Several projects and tools (like Oracle Trace Analyser3, Cyclope Employee Monitoring Software4 and (Gray et al., 2004)) adopted automatic approaches for redocumentation so as to generate easy-to-read reports (usually hypertext). However, such approaches are too restrictive for people who may prefer applying their own choices and preferences for tailoring the content or the form of the activity redocumentation product. Other projects use semantic modelling of activity traces (Champin, Prié and Mille, 2003; Settouti, Prié, Marty and Mille, 2009; Clauzel, Sehaba and Prié, 2009) to propose model-based transformations and graphical visualizations that ensure a high level of abstraction in order to adequately represent the activity. Nevertheless, if semantic modelling of traces enhances their expressiveness and facilitates their use by both humans and machines, important information about the traced activity context may not be collected automatically or modelled explicitly (e.g., a user's opinion about the acivity). To overcome this shortcoming, we believe that the user must be able to intervene during the redocumentation process to actively decide which content from the traces should be preserved, what should be added and what form should be adopted for the produced document. However, given the possible complexity, volume and multimodal nature of traces, we cannot expect a user to manually construct a document describing his traced activity directly from basic traces. Hence, there is a need for tools that assist users in exploring their activity traces and minimize their authoring efforts during the redocumentation process. Moreover, as narratives were identified as a central part of how humans learn to make sense of the world around them (Nelson, 1989), a narrative construction approach seems to be the most familiar for users to descibe their experiences about the performed activities.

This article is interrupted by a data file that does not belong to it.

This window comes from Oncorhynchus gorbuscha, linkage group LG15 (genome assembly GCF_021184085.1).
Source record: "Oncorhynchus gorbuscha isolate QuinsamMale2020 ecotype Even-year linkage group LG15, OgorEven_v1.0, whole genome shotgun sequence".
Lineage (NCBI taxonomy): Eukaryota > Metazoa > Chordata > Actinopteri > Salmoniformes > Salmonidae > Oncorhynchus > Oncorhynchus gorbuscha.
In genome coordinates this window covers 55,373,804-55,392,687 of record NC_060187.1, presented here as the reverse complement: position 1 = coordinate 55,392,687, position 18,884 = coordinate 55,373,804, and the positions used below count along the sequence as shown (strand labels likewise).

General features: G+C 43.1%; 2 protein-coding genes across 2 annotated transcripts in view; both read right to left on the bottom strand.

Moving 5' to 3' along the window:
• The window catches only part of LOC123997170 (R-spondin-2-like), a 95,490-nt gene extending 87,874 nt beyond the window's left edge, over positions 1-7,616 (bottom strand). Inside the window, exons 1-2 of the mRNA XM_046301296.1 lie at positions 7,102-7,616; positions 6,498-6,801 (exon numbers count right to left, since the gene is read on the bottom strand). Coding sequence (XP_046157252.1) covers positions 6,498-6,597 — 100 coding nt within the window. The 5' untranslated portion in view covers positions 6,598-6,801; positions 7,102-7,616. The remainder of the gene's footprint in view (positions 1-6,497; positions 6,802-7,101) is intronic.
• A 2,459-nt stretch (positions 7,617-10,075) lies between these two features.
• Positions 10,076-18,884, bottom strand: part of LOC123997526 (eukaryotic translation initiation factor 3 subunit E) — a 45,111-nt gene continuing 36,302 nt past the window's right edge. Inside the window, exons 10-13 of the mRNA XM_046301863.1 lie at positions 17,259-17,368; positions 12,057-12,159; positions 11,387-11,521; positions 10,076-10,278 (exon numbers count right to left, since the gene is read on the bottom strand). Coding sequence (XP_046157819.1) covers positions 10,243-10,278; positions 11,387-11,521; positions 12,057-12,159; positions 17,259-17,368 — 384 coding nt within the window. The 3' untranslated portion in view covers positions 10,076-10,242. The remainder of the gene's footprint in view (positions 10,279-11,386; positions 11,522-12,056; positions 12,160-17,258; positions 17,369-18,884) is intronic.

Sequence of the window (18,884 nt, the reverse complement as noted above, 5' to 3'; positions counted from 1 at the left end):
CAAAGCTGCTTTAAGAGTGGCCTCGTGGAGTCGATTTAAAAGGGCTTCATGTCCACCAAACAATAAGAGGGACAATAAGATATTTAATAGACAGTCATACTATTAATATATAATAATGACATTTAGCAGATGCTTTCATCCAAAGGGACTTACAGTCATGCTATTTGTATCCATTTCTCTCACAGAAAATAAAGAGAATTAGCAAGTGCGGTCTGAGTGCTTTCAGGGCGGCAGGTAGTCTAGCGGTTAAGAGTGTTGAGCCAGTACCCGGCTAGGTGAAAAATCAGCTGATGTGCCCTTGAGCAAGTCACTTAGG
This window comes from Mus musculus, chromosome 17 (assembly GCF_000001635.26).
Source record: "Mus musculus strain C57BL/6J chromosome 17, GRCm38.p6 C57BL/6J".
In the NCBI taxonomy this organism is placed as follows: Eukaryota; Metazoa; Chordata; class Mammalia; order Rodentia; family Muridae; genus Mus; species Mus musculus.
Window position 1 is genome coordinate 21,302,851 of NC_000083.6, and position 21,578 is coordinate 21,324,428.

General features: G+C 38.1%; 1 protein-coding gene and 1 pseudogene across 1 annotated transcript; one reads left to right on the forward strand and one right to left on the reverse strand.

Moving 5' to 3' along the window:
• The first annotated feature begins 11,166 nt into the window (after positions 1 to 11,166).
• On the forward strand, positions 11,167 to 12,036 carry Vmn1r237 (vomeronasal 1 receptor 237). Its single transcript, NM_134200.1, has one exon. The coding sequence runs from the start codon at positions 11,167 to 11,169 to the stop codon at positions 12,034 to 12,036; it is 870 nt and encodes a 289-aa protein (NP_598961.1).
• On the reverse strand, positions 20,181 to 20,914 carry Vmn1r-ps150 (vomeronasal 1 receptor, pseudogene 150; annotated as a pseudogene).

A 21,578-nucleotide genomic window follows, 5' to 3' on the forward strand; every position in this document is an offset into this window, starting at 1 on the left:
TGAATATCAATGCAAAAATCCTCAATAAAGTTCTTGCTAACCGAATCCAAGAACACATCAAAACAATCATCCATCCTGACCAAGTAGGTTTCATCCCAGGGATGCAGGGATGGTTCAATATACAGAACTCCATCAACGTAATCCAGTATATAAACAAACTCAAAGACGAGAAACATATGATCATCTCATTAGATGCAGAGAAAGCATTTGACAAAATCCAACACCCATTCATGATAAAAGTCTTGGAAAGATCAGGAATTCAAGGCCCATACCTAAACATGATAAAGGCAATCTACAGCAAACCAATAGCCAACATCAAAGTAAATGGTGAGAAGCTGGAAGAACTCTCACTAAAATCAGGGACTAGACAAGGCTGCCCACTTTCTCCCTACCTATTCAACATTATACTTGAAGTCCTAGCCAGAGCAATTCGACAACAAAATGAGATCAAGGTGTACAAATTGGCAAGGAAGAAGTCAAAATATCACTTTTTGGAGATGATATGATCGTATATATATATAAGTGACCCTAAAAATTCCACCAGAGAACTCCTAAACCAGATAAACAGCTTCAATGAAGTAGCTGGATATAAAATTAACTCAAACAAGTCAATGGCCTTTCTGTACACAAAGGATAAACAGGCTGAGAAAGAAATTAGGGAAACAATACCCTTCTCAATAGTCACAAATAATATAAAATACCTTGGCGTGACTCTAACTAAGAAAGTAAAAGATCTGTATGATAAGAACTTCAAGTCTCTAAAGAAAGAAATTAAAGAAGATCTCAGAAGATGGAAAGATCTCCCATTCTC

In this paper, we propose a semi-automatic model-based approach for redocumenting computer-mediated activity. Our general framework for implementing this process, its input traces and its various outcomes are based on models, namely trace and document ontologies. Two main phases are defined for this process. The first one aims to automatically generate a fragmented document from traces, as a first description of the activity. The second phase allows the user to enhance and tailor this first description according to his particular needs and choices by adopting a narrative construction based on Rhetorical Structure Theory (RST) (Mann and Thompson, 1988). We also describe ActRedoc, a generic authoring tool for assisting users in redocumentating their activity into a text document. This tool is developed based on a number of existing semantic web technologies.